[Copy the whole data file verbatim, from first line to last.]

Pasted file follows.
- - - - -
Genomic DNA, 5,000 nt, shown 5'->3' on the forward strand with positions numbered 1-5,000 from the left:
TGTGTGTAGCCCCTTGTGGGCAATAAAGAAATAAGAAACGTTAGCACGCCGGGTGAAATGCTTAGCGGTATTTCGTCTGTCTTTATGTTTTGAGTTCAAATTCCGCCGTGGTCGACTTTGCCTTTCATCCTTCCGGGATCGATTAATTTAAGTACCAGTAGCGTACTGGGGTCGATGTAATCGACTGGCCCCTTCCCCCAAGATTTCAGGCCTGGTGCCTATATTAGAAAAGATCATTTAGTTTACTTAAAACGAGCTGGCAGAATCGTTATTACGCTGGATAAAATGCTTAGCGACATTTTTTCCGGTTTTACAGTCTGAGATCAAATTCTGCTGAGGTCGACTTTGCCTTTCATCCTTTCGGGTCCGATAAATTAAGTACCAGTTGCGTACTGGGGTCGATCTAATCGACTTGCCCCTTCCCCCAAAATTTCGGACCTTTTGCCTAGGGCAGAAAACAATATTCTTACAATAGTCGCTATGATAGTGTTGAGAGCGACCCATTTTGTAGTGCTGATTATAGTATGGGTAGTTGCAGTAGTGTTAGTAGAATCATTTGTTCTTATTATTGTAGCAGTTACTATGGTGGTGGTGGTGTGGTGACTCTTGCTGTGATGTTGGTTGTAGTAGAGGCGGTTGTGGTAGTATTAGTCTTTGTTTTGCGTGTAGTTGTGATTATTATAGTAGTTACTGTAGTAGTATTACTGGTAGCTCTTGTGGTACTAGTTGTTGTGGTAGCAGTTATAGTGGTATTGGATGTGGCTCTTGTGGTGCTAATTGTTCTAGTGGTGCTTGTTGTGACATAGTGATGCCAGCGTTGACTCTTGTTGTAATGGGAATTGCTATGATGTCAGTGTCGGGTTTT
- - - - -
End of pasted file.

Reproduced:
Genomic DNA, 5,000 nt, shown 5'->3' on the forward strand with positions numbered 1-5,000 from the left:
TGTGTGTAGCCCCTTGTGGGCAATAAAGAAATAAGAAACGTTAGCACGCCGGGTGAAATGCTTAGCGGTATTTCGTCTGTCTTTATGTTTTGAGTTCAAATTCCGCCGTGGTCGACTTTGCCTTTCATCCTTCCGGGATCGATTAATTTAAGTACCAGTAGCGTACTGGGGTCGATGTAATCGACTGGCCCCTTCCCCCAAGATTTCAGGCCTGGTGCCTATATTAGAAAAGATCATTTAGTTTACTTAAAACGAGCTGGCAGAATCGTTATTACGCTGGATAAAATGCTTAGCGACATTTTTTCCGGTTTTACAGTCTGAGATCAAATTCTGCTGAGGTCGACTTTGCCTTTCATCCTTTCGGGTCCGATAAATTAAGTACCAGTTGCGTACTGGGGTCGATCTAATCGACTTGCCCCTTCCCCCAAAATTTCGGACCTTTTGCCTAGGGCAGAAAACAATATTCTTACAATAGTCGCTATGATAGTGTTGAGAGCGACCCATTTTGTAGTGCTGATTATAGTATGGGTAGTTGCAGTAGTGTTAGTAGAATCATTTGTTCTTATTATTGTAGCAGTTACTATGGTGGTGGTGGTGTGGTGACTCTTGCTGTGATGTTGGTTGTAGTAGAGGCGGTTGTGGTAGTATTAGTCTTTGTTTTGCGTGTAGTTGTGATTATTATAGTAGTTACTGTAGTAGTATTACTGGTAGCTCTTGTGGTACTAGTTGTTGTGGTAGCAGTTATAGTGGTATTGGATGTGGCTCTTGTGGTGCTAATTGTTCTAGTGGTGCTTGTTGTGACATAGTGATGCCAGCGTTGACTCTTGTTGTAATGGGAATTGCTATGATGTCAGTGTCGGGTTTT